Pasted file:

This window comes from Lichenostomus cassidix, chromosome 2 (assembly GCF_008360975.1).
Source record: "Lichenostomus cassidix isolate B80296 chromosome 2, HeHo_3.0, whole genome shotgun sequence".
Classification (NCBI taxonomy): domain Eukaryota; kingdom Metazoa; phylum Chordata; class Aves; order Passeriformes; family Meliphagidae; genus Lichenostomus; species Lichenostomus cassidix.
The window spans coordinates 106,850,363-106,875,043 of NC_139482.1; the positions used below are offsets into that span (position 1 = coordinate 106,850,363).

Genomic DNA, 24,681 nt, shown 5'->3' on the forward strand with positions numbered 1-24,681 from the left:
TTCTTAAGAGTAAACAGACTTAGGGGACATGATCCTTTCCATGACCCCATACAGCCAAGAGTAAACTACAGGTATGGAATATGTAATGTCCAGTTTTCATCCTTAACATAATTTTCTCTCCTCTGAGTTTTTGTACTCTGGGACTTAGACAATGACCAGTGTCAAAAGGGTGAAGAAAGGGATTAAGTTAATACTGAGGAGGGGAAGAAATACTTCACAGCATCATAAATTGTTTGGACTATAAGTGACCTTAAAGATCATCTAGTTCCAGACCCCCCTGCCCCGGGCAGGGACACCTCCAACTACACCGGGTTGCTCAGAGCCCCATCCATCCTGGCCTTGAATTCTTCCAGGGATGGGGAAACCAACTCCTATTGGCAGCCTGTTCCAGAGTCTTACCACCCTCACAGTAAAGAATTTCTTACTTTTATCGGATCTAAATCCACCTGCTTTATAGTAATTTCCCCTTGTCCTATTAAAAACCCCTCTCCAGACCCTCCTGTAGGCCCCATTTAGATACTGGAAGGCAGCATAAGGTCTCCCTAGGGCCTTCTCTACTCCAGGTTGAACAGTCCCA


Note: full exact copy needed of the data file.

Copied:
This window comes from Lichenostomus cassidix, chromosome 2 (assembly GCF_008360975.1).
Source record: "Lichenostomus cassidix isolate B80296 chromosome 2, HeHo_3.0, whole genome shotgun sequence".
Classification (NCBI taxonomy): domain Eukaryota; kingdom Metazoa; phylum Chordata; class Aves; order Passeriformes; family Meliphagidae; genus Lichenostomus; species Lichenostomus cassidix.
The window spans coordinates 106,850,363-106,875,043 of NC_139482.1; the positions used below are offsets into that span (position 1 = coordinate 106,850,363).

Genomic DNA, 24,681 nt, shown 5'->3' on the forward strand with positions numbered 1-24,681 from the left:
TTCTTAAGAGTAAACAGACTTAGGGGACATGATCCTTTCCATGACCCCATACAGCCAAGAGTAAACTACAGGTATGGAATATGTAATGTCCAGTTTTCATCCTTAACATAATTTTCTCTCCTCTGAGTTTTTGTACTCTGGGACTTAGACAATGACCAGTGTCAAAAGGGTGAAGAAAGGGATTAAGTTAATACTGAGGAGGGGAAGAAATACTTCACAGCATCATAAATTGTTTGGACTATAAGTGACCTTAAAGATCATCTAGTTCCAGACCCCCCTGCCCCGGGCAGGGACACCTCCAACTACACCGGGTTGCTCAGAGCCCCATCCATCCTGGCCTTGAATTCTTCCAGGGATGGGGAAACCAACTCCTATTGGCAGCCTGTTCCAGAGTCTTACCACCCTCACAGTAAAGAATTTCTTACTTTTATCGGATCTAAATCCACCTGCTTTATAGTAATTTCCCCTTGTCCTATTAAAAACCCCTCTCCAGACCCTCCTGTAGGCCCCATTTAGATACTGGAAGGCAGCATAAGGTCTCCCTAGGGCCTTCTCTACTCCAGGTTGAACAGTCCCA